Edited 5 October 2020 4:09 PM by jphughan
pctutor
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jphughan - 5 October 2020 4:00 PM
There is absolutely "opportunistic" ransomware that will encrypt files on newly attached devices as they become available.  Yes, that might still cause your source data to be encrypted, but Image Guardian stands a good chance of being able to prevent the ransomware from doing that to your Reflect backups.  Stated differently, even if that night's backup will be useless because the ransomware will have already encrypted the source data, Image Guardian may well prevent the ransomware from encrypting your PREVIOUS backups that already on that disk when that disk is attached that night.

As for forgetfulness, I addressed this at a client where there are daily disk rotations by writing a simple PowerShell script that runs every weekday on the server and checks the attached disk.  If it's the wrong disk for that day or there's no disk at all, then the script sends an email to the person responsible for managing the disk rotation telling them.  I set the script to run at 4:30 PM each weekday, shortly before that person leaves the office.  It's helped a great deal.

Considering the possibility of opportunistic ransomware, I do like the idea that MIG at least offers another layer of protection, even if it doesn't stop the entire drive from being encrypted. Definitely going to consider that. And if we do implement that, I would also enable email notifications from within MR to advise the client if there was a problem with the backup.

jphughan
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pctutor - 5 October 2020 4:09 PM
Considering the possibility of opportunistic ransomware, I do like the idea that MIG at least offers another layer of protection, even if it doesn't stop the entire drive from being encrypted. Definitely going to consider that. And if we do implement that, I would also enable email notifications from within MR to advise the client if there was a problem with the backup.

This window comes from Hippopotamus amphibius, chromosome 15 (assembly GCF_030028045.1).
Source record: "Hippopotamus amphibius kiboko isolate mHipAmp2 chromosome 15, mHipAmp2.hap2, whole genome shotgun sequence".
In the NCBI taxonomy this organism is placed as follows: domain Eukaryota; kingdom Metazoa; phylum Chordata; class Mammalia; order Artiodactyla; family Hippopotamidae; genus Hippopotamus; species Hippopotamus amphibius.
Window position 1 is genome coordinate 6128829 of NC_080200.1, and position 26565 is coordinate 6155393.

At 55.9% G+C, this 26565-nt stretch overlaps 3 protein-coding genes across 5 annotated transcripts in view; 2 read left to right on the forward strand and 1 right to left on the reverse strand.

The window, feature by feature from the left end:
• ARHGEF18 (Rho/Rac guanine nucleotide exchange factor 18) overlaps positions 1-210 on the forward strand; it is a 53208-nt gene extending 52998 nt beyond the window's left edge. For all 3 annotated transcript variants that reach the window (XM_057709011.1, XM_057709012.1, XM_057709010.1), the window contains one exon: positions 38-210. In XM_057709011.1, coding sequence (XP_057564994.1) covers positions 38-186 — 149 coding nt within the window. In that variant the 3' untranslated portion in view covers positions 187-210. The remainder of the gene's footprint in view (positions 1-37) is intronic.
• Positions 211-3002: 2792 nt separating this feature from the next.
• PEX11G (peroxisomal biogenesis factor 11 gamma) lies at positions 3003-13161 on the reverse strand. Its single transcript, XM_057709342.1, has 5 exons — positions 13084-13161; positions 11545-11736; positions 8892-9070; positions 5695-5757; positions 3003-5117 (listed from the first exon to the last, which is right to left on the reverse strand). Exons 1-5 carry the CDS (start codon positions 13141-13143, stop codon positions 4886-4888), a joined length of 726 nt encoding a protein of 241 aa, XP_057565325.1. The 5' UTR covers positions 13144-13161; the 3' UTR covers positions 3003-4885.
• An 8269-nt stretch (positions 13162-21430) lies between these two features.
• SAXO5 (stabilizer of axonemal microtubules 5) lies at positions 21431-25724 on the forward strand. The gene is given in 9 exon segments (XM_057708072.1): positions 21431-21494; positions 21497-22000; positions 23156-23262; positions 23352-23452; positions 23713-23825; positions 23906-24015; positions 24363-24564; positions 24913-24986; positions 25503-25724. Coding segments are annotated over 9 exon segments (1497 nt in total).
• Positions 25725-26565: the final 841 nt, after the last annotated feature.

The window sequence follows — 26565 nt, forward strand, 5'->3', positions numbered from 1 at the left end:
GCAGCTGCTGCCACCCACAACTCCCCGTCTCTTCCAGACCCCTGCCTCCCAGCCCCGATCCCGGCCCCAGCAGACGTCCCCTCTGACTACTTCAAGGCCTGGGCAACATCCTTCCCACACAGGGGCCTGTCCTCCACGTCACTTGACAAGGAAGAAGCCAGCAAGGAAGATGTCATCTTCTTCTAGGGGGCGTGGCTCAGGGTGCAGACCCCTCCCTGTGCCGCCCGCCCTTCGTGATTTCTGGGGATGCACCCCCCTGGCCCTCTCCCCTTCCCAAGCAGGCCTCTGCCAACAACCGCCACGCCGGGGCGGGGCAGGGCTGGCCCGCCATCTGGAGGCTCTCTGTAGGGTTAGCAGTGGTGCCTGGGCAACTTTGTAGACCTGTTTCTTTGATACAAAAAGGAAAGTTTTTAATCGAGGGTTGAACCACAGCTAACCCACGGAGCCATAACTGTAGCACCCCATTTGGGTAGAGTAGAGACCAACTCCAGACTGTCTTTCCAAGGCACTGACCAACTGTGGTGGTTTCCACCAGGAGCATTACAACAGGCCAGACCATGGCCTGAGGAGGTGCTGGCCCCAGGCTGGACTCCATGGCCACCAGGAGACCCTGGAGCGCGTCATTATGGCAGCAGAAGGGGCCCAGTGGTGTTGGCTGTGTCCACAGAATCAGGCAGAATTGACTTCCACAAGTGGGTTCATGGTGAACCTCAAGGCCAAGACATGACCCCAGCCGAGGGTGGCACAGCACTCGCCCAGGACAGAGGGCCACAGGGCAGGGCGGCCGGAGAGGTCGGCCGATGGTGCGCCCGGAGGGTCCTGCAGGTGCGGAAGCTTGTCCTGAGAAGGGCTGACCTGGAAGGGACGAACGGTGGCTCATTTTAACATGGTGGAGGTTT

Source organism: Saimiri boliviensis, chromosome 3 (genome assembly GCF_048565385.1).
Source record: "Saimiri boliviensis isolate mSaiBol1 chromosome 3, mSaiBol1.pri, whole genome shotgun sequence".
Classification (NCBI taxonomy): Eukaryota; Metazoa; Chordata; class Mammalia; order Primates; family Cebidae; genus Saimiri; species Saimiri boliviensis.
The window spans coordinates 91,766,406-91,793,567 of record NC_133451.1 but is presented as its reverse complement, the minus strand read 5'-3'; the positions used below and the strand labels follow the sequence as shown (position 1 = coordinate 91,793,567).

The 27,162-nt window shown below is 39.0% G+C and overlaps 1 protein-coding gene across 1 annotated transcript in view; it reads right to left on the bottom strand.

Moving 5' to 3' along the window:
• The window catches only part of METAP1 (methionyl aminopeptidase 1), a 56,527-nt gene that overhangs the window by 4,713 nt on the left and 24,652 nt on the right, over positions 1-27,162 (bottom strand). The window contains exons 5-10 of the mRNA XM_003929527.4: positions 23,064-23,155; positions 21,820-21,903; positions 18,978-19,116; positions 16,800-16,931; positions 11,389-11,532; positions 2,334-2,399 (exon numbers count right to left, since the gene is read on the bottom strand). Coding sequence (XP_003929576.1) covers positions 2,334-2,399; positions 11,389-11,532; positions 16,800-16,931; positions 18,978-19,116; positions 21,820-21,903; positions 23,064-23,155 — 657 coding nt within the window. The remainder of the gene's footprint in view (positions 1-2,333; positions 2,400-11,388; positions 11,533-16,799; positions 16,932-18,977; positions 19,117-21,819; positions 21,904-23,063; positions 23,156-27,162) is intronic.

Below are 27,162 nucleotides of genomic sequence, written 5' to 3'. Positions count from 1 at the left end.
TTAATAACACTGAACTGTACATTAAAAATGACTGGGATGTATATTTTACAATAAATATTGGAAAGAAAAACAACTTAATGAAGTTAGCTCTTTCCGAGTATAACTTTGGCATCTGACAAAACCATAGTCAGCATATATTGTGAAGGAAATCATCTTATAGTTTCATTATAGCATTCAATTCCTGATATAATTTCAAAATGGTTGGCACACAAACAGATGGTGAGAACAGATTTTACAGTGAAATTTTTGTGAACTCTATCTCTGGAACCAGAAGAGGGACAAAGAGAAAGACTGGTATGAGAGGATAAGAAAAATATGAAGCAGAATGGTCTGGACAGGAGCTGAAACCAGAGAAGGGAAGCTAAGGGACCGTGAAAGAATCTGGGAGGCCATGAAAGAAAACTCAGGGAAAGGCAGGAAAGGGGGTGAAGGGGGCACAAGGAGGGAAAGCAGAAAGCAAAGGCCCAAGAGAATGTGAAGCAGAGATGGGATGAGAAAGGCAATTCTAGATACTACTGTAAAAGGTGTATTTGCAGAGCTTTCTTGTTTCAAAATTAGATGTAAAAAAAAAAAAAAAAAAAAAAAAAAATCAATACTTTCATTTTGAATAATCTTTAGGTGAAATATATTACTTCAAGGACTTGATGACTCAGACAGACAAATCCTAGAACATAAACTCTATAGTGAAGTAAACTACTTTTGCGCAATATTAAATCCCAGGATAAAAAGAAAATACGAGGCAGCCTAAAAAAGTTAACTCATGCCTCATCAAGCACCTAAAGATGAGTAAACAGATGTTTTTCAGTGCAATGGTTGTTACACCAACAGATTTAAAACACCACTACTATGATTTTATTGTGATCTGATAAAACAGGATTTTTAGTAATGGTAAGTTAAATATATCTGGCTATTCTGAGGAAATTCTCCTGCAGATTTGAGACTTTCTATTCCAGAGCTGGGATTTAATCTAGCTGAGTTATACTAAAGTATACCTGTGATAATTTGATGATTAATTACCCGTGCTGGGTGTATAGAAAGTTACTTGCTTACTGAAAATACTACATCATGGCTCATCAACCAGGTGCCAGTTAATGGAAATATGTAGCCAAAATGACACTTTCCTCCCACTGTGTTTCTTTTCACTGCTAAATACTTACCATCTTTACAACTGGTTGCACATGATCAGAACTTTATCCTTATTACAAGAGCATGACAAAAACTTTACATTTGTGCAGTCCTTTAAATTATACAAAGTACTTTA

That's my perspective.  MIG isn't a panacea, but it's a helpful additional layer of protection that isn't all that expensive even if you don't care about any other features you gain with paid Reflect.  (Although Rapid Delta Restore is a killer feature too.)  For email notifications within Reflect, be careful about only enabling email alerts for problems.  That's always the tempting setup to avoid "spam" caused by success emails, but the assumption that "lack of email means everything is working" is a dangerous one, because there are all sorts of scenarios where backups can be failing or not occurring at all WITHOUT you getting any emails about it.  Several users on this very forum have reported being caught out by this, in some cases going several WEEKS without getting any backups because they only had email alerts set up for problem conditions and on that basis stopped bothering to check the logs on a regular basis.  As a few examples of ways you can end up with no backups and no emails:
  • A variety of possible Windows Task Scheduler problems that can cause Reflect not to be launched in the first place.
  • Moving/deleting the backup definition XML file, in which case the job will fail because Reflect won't know what job you want it to run, but since the XML file is ALSO what specifies the email notification settings, Reflect won't know to send emails about this either.
  • Problems with actually sending the email itself, e.g. due to a provider-side change and/or some block they incorrectly implemented due to suspicious activity or something.  In this case, Reflect is trying to send alert emails but they're not getting through.
Of course success emails will generate a lot more emails overall, which is why I tend to set up a mailbox filter for the recipients that redirects success emails to a subfolder.  That keeps these emails out of their "main" email, and then I just tell them to occasionally check that folder to confirm that they're seeing positive confirmation of successful backups.  But that of course depends on whether your users would have the discipline to check that folder.